Day 8: Welcome to Texas Route 66…

A simple sign marked the Texas border. A cowboy in a little convertible drove past, giving us a slightly surreal welcome to another world. We followed him into the town of Shamrock.

Even without the cowboy’s help, following the old road is easier in Texas, because it rarely strays far from the interstate. 150 of the original 178 miles that made up Texas Route 66 still exist (only the sections between Jericho and Alanreed and Adrian to Glenrio are gone).

We had a good bit of driving to do to get to Amarillo, but we stopped at the Devil’s Rope museum in McClean anyway. This oddly named attraction is centered around a comprehensive collection of everything to do with barbed wire (which is sometimes called the Devil’s Rope — hence the museum’s name). While barbed wire might seem a strange thing to devote a museum to, we soon learned that it played a pivotal roll in the history of the American west, pitting farmers against cattlemen.

Ranchers were accustomed to letting their livestock roam the plain, driving the cattle to market along open trails, but farmers needed to protect their crops from the free-roaming herds. It was near impossible to build wooden fences, because the Great Plains had very few trees. Instead farmers tried planting prickly shrubs to mark the boundaries of their land. However, the shrubs were not very effective in keeping livestock out. In 1868, American inventor Michael Kelly patented barbed wire — fencing made of steel wires twisted together into sharp, thornlike points. This allowed farmers to fence off their land, dividing the vast open spaces into individual holdings. The Native Americans, pained to see their free and open land partitioned under private ownership, called the wire “devil’s rope.”

The museum gathered all sorts of barbed wire, and bizarre tools used to build these fences, as well as a collection of whimsical sculptures made from the wire, which I personally found most interesting of all. We spent a while walking around reading displays about the history of the west, and looking at the symbols from branding irons of important ranches in the area.

Then we headed into the more playful Route 66 exhibit. (And of course, the gift shop!) We could definitely have stayed longer, but we were a bit anxious to get to Amarillo, and on to our next campsite.

Heading west, ever west, on the old road, and the landscape was changing again, becoming that real “western” brush, with uneven earth and hidden gullies — the land of cowboy movies. Skies were blue, sun shining with little white cottonball clouds. The weather was ideal apart from the heat, but at least the air had become drier and less oppressive. We could breathe easily now.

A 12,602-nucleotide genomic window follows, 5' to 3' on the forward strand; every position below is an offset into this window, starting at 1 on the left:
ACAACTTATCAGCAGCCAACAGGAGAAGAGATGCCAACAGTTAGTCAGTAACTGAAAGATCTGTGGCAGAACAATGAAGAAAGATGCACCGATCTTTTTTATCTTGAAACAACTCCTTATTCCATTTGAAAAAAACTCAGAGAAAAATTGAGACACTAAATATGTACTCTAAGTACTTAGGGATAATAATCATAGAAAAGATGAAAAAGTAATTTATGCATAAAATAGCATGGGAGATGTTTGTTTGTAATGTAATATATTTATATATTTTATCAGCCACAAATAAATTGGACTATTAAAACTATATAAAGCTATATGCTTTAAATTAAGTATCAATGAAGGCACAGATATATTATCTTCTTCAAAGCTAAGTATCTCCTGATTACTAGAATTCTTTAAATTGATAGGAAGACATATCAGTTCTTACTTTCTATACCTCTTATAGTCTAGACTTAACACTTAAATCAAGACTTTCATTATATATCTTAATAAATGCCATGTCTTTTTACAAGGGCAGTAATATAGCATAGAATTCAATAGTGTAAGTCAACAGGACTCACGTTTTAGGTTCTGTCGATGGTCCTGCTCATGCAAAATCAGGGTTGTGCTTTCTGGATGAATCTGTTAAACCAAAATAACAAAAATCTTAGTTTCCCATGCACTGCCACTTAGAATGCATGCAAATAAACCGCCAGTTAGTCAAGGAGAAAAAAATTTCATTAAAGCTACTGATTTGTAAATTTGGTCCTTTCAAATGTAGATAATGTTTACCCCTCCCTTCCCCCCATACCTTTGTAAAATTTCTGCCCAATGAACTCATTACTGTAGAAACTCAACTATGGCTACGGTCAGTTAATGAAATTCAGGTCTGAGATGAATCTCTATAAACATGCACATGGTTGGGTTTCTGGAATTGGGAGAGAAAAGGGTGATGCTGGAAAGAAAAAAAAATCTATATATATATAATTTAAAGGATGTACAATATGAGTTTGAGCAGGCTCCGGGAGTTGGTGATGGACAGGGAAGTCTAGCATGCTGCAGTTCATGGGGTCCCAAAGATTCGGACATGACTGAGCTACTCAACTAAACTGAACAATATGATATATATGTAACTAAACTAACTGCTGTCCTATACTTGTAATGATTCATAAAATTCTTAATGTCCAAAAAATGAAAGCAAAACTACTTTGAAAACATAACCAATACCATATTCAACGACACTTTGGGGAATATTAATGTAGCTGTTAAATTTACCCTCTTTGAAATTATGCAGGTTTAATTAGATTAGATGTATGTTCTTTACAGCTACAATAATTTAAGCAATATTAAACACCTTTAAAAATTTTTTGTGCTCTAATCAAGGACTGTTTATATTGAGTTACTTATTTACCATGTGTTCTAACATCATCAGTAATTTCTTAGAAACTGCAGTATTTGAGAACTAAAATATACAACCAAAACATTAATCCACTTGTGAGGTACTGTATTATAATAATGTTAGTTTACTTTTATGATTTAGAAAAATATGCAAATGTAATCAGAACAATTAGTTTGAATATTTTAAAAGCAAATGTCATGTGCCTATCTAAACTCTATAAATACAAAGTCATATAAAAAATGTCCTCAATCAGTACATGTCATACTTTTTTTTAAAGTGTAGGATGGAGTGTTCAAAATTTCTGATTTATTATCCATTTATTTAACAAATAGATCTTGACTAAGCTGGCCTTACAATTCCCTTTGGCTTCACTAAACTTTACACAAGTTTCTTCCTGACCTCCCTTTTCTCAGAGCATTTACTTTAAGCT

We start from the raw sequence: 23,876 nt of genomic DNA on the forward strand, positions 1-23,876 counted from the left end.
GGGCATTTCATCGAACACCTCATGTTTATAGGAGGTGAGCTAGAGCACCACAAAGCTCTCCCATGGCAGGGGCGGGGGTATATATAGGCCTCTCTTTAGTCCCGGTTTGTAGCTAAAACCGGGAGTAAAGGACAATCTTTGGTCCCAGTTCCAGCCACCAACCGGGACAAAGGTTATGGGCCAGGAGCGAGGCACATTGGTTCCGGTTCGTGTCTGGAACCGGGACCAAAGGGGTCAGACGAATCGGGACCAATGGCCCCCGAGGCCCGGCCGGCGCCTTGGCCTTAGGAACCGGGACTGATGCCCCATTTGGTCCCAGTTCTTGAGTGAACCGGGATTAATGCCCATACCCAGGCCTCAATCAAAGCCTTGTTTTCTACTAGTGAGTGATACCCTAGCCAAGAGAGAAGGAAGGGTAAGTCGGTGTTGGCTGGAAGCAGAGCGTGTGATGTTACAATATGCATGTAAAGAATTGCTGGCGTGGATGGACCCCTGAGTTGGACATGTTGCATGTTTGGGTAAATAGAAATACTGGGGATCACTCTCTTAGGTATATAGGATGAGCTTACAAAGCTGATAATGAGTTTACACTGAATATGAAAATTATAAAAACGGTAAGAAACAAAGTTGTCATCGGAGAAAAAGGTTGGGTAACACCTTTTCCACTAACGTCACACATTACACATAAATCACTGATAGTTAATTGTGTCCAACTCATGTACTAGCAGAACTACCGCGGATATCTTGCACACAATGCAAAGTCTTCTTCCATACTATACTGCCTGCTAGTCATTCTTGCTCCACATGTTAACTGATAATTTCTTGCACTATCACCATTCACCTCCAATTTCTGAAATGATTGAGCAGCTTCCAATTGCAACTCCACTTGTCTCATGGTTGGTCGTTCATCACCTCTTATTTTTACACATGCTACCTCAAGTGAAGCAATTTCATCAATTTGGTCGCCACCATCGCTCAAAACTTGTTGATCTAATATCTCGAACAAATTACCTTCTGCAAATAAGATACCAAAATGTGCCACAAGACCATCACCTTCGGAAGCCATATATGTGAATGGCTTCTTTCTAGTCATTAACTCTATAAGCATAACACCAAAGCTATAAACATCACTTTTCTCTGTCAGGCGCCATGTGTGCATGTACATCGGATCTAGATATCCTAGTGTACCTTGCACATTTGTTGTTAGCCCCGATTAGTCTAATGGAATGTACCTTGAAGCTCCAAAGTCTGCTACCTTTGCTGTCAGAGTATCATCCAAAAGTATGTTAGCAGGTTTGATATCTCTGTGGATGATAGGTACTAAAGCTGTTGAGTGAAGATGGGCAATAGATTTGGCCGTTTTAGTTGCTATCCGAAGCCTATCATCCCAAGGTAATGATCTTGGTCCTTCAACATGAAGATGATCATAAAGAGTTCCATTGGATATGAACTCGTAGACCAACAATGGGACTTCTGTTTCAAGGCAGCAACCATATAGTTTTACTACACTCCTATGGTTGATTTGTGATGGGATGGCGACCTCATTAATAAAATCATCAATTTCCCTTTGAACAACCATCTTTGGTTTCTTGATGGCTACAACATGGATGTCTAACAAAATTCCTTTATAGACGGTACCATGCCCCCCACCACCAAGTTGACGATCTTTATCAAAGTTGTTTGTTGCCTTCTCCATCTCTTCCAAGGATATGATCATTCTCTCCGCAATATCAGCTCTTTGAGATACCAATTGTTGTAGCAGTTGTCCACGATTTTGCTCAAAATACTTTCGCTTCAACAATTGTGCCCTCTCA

We reached Amarillo, and turned off Route 66, heading for Palo Duro Canyon, where we were going to camp for the next two days. We got a glimpse of the spectacular canyon peeking out over land even before we reached it.

The canyon was first discovered by a cowboy who was searching for a place to protect his livestock during an unexpected storm. “Goodnight” was his name, Charles Goodnight, and the whole Texas panhandle was marked by his prescence. The “Goodnight Loving Trail” became one of the principle routes for the great cattle drives to the east (read more about Goodnight and the Texas Cattle Drives). Goodnight and his trail buddy Oliver Loving were the inspiration for the main characters in Larry McMurty’s Pulitzer Prize-winning novel, Lonesome Dove.

We were awed by the beauty of the 60-mile-long and 800-foot-deep canyon carved out of the Texas High Plains. The grandeur of nature’s creation, had us entranced, as we drove down into it in search of our campsite. The tent-site location was beautiful, if a bit crowded. Someone’s radio was blasting Christian hymns as we pitched our tent, and got the fire started. The noise of civilization interrupted the magic of the canyon, and for a moment we regretted having chosen the ease of the campground, rather than hiking in to the backcountry for the night. But then we saw a wild turkey and as the sun slipped away, we relaxed, knowing that tomorrow we had a day “off” and could “sleep-in.” Twilight turned to night, and indeed, the Texas stars did seem to shine brighter…


More from Texas Route 66:
NOTES FROM THE ROAD: Welcome to Texas Route 66 | Palo Duro Up Close
REFLECTIONS & OTHER THINGS: Texas Cowboys and Cattle Drives | Texas, an Unlikely Surprise
PRACTICAL MATTERS: Review: Texas (the musical)
THE GREAT OUTDOORS: Destination: Palo Duro Canyon

Back to Oklahoma, Day 8 | Complete Trip Log | Start at the Beginning

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